The Regulation, 2015/628, restricts the placing on the market of consumer items containing 0.05 % lead, by weight, overall or in those parts accessible to children unless it can be demonstrated that the rate of lead release from such an article or any such accessible part of an article, whether coated or uncoated, does not exceed 0.05 μg/cm2 per hour (equivalent to 0.05 μg/g/h), and, for coated articles, that the coating is sufficient to ensure that this release rate is not exceeded for a period of at least two years of normal or reasonably foreseeable conditions of use of the article.
Enforcement of this Regulation depends upon the more subjective assessment of whether normal conditions of use would endanger children by the placing of the items in the mouth, as well as the more objective measurement of the lead content, which should not prove a significant issue for any competent laboratory accredited for such tests.
Filed under: chemicals, Cosmetics, ECHA, UK Government Information | Tags: CLP; REACH; Chemicals; ECHA, REACH restrictions
The UK authorities have submitted their application to CHA for a restriction under REACH on the use of the cosmetic ingredients D4 (octamethylcyclotetrasiloxane) and D5 (decamethylcyclopentasiloxane) in wash-off personal care products. The proposal asks that an upper limit of 0.1% applies to each of these.
These can be determined analytically by gas chromatography-mass spectrometry (GC-MS). A further siloxane in this family, D6 (dodecamethylcyclopentasiloxane), is frequently found in mixtures with D4 and D5, but is not included in the scope of this restriction application.
Filed under: chemicals, Toxicology | Tags: chemicals, clothing/footwear, testing, textiles
ALDI has become the latest company to sign up to Greenpeace’s Detox Commitment. As a consequence they will ensure that a raft of toxic chemicals will be eliminated from all their textile products, and that full consumer information on this will be available. The company joins other discount retailers such as LiDL in signing up to the Detox Commitment. The chemicals which are covered by this ban are:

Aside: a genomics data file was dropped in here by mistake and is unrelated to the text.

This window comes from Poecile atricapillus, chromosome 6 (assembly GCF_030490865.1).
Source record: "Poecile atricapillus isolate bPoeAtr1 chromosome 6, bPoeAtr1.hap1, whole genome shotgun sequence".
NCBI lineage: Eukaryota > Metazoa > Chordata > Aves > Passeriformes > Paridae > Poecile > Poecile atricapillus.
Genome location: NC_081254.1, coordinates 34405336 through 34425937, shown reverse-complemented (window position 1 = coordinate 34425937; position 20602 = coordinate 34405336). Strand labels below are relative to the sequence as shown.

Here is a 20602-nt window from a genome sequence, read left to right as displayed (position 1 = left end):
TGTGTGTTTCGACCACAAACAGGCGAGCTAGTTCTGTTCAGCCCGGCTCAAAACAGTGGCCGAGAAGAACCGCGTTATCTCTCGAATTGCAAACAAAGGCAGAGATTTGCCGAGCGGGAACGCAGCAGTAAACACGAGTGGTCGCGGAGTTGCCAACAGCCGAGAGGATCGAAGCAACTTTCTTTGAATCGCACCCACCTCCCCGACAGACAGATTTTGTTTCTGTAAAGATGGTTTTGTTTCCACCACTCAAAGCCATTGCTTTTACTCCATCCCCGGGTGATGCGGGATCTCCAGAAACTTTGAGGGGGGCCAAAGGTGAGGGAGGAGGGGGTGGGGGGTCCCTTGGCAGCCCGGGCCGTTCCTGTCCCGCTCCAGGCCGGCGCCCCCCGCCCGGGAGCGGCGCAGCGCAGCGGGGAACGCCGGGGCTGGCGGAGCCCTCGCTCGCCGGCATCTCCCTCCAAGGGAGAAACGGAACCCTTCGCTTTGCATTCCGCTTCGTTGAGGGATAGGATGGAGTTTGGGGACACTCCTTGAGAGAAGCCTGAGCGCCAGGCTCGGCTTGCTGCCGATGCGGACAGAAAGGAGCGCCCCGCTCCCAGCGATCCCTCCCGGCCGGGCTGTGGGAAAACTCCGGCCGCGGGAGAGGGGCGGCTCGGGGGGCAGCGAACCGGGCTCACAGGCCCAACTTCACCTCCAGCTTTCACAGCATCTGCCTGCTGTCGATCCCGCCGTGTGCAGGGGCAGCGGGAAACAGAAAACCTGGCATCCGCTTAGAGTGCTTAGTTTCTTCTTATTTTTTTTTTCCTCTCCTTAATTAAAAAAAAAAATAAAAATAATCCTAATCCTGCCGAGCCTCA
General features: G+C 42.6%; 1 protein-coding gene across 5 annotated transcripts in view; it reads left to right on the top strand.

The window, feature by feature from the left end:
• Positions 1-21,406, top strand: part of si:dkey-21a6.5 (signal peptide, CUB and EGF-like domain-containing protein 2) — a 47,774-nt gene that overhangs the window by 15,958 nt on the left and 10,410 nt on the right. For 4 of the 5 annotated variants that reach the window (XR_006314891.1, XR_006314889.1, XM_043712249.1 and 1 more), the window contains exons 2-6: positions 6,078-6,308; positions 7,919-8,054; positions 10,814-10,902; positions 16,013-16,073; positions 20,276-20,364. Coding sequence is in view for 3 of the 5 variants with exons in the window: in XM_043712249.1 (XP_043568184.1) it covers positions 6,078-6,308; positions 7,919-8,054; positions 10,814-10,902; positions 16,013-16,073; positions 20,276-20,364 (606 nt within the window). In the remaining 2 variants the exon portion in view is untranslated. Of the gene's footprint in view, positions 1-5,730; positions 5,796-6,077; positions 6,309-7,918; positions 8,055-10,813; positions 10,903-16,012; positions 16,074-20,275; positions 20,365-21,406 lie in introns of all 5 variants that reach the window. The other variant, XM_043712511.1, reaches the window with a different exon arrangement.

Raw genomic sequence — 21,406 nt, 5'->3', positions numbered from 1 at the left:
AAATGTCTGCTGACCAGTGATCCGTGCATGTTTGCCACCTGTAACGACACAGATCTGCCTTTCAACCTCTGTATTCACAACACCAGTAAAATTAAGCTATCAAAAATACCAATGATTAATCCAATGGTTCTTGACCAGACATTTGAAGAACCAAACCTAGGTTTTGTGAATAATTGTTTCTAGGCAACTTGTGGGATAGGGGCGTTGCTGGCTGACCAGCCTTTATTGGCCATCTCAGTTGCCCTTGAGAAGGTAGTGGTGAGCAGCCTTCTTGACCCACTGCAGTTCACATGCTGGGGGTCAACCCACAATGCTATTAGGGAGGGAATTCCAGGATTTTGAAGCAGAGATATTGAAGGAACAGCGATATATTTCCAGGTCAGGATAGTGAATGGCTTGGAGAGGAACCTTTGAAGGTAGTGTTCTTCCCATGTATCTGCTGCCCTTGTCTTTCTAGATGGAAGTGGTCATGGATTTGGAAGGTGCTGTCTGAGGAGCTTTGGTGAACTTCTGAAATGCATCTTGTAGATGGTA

- brominated and chlorinated flame retardants;
- azo dyes;
- organotin compounds;
- perfluorinated chemicals;
- chlorinated solvents;
- short-chain chlorinated paraffins; and
- heavy metals (cadmium, lead, mercury and chromium (VI))
This will place the onus on ALDI’s suppliers to ensure these chemicals, already shown by Greenpeace to be toxic and present in many widely-traded products, are no longer present, which will involve further analytical testing to confirm their absence. Analytical methods used for such testing would need to be sensitive as the levels of these chemicals can be very low, and they can have toxic effects even at very low concentrations.
The Government have moved to introduce a ban on five further so-called Legal Highs from 10 April 2015. This has been done by means of a Temporary Class Drug Order (TCDO), following recommendations from the Advisory Council on the Misuse of Drugs (ACMD). The ACMD were concerned about the psychoactive nature of the substances.
The 5 drugs which are covered by this ban are:
- 3,4-Dichloromethylphenidate (3,4-DCMP);
- Isopropylphenidate (IPP or IPPD);
- Methylnaphthidate (HDMP-28);
- Any stereoisomeric form of any of these substances and any preparation or other product containing any of these substances.
Forensic laboratories will need robust, validated analytical methods to identify and measure these substances, and will need to extend their scope of ISO/IEC 17025 accreditation to take account of this.